Many of the award-winning theme pandals of 2023 have been sold to organisers of Jagaddhatri Puja in Chandernagore and Rishra, and Kartick Puja in Katwa.According to the organisers, some of the installations may change hands a second time and get used for Saraswati Puja andDurga Puja in the districts or neighbouring states next year.
“The offers started pouring in from Ashtami after we received some of the most prestigious awards this year,” said Somen Dutta, general secretary of Kashi Bose Lane Durga Puja Committee.
Aditi Chakraborty, a leading theme artist in Kolkata, believes selling an entire pandal or parts of it is a reason to cheer. One of her pandals, based on the theme of “Moksha”, at Bakul Bagan Sarbojanin was sold to Nemai Tirtha Ghat Kali Puja committee in Sheoraphuli.
Haridevpur’s 41 Pally’s puja theme “Abogahon” — based on Varanasi and its sadhus — by theme artist Samrat Bhattacharyya was sold to Protibeshi Kali Puja of Teghoria in Kolkata. “I am waiting for a final confirmation to resell it to a Durga Puja committee in Ranchi for next year,” said Bhattacharya.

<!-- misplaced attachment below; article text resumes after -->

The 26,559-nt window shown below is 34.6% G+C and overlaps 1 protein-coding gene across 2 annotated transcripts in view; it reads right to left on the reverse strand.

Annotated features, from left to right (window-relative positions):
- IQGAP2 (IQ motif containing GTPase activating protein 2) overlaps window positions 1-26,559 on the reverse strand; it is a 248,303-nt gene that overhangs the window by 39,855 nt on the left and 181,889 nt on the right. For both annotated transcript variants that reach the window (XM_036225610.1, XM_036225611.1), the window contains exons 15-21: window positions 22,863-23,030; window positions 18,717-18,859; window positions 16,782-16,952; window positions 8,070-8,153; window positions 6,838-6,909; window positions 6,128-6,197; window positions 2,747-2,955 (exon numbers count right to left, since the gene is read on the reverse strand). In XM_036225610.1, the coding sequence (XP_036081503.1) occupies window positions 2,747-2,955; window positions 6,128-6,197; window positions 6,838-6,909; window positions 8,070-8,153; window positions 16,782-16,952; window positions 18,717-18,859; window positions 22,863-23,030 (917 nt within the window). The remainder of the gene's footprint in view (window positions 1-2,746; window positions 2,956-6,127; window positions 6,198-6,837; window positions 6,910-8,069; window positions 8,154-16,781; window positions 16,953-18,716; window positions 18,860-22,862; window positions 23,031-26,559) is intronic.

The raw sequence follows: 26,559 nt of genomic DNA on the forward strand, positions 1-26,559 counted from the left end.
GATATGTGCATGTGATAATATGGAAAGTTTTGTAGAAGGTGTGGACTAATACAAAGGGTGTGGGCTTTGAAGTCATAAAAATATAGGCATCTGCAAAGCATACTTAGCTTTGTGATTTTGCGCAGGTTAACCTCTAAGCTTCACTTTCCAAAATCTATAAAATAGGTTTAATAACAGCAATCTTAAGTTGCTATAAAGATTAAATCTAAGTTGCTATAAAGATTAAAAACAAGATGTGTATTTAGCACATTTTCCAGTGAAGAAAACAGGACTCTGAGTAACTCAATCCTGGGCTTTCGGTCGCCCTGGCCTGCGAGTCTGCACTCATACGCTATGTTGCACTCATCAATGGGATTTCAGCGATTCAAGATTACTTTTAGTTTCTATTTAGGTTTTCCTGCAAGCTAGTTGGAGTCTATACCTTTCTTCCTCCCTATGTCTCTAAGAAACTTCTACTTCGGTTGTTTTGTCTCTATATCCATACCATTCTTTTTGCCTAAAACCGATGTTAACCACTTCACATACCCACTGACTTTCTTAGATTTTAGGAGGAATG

The high recycle value of theme pandals has made many big-budget Kolkata pujas switch to more durable iron-and-steel structures from the traditional bamboo and wooden frames. The colossal pandal of Tala Prattoy, which used about 50 tonnes of iron, is now being dismantled in a systematic manner.
The entire procedure will take at least 45 more days to complete. “Methodical dismantling can give a return of up to 50% of purchase value,” said Susanta Paul, the theme artist. Many puja organisers this year have engaged structural engineers to supervise the dismantling. The Bosepukur Sitala Mandir Durga Puja pandal, which was made out of 12,000 iron garden chairs, was sold to a scrap dealer recently. “Many Jagaddhatri Puja committees had approached us but we were unable to make a deal because of shifting hazards of the colossal structures,” said club secretary Kajal Sarkar.
Hatibagan Nabin Pally, which was a sensational hit this Durga Puja with its theme of Sukumar Ray’s “Abol Tabol (a Bengali collection of children’s poems and rhymes)” and bagged almost all top awards this year, however, has turned down all offers. “There were numerous requests to sell our pandal, but we said no. The concept cannot be repeated because we had painted the entire para on the lines of the central theme,” said chief organiser Dipta Ghosh.